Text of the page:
Monday, June 15, 2009

Go to Health - Chewing Gum – some surprising benefits

Chewing gum is prohibited in many schools because it can be noisy, distracting and tends to be stuck under chairs and tables. Chewing gum has been considered impolite and ugly, especially bubble gum. Most commercial gum is made with sugar or questionable substitutes such as saccharin and aspartame. Gum chewers can develop pain in their temporomandibular joints (TMJ), especially if they chew on one side of their mouth for too long. That’s the down side. Here are some interesting benefits.

*Aid in weight loss: chewing gum vigorously (100 chews a minute) has been shown to slightly increase metabolic rate. Gum can also be an appetite suppressant. A study found that chewing gum before an afternoon snack caused people to consume 25 less snack calories. While that is not a high number, even a slight reduction in caloric intake can have significant effects in the long term. Gum can be an alternative to mindless munching. Dieters who crave sweets can chew xylitol sweetened gum after a meal to signal the end of eating. Xylitol is a form of sugar found in plants, trees, fruits and vegetables It has 40% less calories than sugar, and tastes as sweet, with no aftertaste. It may be safe for some with diabetes - check with your doctor.

*Abdominal surgery
A new study has shown that chewing gum after abdominal surgery may help in recovery. Chewing gum reduces the time for the gut to become active, lowering the incidence of obstruction of the bowel and stimulating the release of gut hormones. Furthermore, gum chewers have better chances of avoiding nausea and vomiting after the operation.

*Dental benefits: ingredients such as Xylitol and Peelu in gum may help cleaning your teeth, decreasing tooth decay and dental plaque.. The US Army puts xylitol gum in its MRE (meals ready to eat) because it blocks bacteria from producing the acids that cause tooth decay,. Xylitol also increases saliva flow, which helps neutralize any acids and provides calcium to repair any weakened areas of the teeth. Soldiers returning from combat had been showing serious amounts of dental decay. Now they are advised to chew xylitol gum for 5 minutes 3x daily.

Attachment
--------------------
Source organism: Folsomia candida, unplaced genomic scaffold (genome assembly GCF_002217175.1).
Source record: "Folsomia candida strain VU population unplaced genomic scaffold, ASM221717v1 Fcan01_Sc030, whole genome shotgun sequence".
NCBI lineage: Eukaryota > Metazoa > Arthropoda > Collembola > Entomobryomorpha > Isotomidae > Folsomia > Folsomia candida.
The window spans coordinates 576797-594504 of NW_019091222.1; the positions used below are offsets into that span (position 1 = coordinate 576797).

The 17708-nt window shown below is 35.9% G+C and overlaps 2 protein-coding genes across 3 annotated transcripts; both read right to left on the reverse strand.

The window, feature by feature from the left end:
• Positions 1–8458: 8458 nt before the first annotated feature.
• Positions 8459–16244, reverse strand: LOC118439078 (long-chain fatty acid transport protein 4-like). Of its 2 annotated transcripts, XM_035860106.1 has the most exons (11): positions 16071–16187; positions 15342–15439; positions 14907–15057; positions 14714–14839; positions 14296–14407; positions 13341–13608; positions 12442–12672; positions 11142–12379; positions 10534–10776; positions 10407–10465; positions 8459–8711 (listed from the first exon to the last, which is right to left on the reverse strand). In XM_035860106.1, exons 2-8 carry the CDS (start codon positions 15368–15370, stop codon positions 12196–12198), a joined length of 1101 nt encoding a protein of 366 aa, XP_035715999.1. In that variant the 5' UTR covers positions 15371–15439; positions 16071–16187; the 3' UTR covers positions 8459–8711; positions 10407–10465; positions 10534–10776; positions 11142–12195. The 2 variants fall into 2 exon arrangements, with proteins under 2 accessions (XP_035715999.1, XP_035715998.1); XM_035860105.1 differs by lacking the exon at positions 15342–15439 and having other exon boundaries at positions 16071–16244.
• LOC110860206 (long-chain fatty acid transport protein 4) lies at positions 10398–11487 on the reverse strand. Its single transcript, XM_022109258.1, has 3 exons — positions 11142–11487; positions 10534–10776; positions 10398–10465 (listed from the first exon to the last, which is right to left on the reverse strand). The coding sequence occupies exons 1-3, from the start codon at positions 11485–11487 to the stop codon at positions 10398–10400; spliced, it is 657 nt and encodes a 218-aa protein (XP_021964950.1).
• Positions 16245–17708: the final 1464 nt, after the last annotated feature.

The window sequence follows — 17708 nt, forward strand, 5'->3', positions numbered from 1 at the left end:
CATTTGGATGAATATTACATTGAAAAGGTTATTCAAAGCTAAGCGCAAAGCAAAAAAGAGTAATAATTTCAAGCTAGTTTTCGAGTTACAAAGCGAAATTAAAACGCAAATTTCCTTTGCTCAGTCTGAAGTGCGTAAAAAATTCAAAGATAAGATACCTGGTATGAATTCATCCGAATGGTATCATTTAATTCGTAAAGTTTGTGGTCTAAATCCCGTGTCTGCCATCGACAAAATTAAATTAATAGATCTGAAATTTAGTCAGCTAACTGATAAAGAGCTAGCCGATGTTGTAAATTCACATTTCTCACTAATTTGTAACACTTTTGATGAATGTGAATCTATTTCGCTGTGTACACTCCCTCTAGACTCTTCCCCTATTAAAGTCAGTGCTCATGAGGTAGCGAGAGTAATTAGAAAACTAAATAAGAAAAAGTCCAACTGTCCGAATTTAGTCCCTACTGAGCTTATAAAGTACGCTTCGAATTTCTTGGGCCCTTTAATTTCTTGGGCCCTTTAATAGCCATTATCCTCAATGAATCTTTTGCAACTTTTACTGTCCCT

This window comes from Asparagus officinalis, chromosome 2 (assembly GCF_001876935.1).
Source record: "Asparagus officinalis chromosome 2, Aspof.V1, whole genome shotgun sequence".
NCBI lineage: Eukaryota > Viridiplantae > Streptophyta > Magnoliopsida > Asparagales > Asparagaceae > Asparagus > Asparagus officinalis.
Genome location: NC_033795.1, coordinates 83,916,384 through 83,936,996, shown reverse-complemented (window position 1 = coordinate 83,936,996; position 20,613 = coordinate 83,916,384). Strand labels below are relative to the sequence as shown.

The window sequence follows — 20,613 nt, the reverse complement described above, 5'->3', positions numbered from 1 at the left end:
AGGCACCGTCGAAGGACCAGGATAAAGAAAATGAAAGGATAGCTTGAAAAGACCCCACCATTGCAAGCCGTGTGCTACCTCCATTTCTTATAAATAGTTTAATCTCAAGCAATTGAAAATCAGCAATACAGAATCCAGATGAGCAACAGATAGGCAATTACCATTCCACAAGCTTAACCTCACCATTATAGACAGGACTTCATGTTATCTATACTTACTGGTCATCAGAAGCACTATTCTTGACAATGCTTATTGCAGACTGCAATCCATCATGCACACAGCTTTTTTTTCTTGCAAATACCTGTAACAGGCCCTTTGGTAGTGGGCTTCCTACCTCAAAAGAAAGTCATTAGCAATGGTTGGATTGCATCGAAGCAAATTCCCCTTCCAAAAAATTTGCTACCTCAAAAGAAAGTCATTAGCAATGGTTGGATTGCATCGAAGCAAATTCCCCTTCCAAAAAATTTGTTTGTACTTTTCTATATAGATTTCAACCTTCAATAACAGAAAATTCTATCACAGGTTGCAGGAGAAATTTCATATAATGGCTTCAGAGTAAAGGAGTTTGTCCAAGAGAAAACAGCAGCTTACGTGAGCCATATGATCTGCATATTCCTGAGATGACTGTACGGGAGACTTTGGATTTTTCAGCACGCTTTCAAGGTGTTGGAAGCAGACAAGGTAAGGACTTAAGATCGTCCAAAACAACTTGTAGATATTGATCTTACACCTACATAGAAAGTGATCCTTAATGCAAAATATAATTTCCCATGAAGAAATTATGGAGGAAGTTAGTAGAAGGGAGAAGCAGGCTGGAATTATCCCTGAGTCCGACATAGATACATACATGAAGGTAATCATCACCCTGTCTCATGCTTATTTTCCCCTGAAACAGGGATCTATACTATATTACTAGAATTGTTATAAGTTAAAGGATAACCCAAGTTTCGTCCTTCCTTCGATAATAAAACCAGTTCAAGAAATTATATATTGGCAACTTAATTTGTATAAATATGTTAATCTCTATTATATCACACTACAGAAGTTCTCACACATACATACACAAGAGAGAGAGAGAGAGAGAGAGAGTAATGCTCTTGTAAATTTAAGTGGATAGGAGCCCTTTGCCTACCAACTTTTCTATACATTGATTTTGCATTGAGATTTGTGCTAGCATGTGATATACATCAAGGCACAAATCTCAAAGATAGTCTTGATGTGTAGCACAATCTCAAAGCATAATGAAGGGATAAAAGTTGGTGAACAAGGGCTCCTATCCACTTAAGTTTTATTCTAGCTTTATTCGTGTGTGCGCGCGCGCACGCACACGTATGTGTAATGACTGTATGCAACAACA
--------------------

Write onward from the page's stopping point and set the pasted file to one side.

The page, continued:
*Memory Aid!: An English study of gum chewing showed that chewers scores were 24% -36% higher than controls on immediate and delayed word recall, and also more accurate on tests of spatial memory. Explanations for the link between recall and chewing gum are varied: Chewing gum raises the heart beat by around 3 beats per minute, increasing blood flow in the cerebral area, which could explain the improvement in such brain activity. Chewing gum while taking in information, and chewing again at the time it needs to be recalled, such as in an exam, may aid in a memory association between the action or taste of chewing gum and the information being remembered. Based on these suppositions, a Stanford student has developed a product called Think Gum, popular on campus at exam time. It contains peppermint, rosemary, ginkgo biloba, vinpocetine from periwinkle plants, the Indian herb bacopa, and guarana, a source of caffeine (10 mg per piece). Since simpler may be safer,
My advice is– try xylitol gum – found in natural food and vitamin stores..
Sadja Greenwood, MD – back issues on my blog

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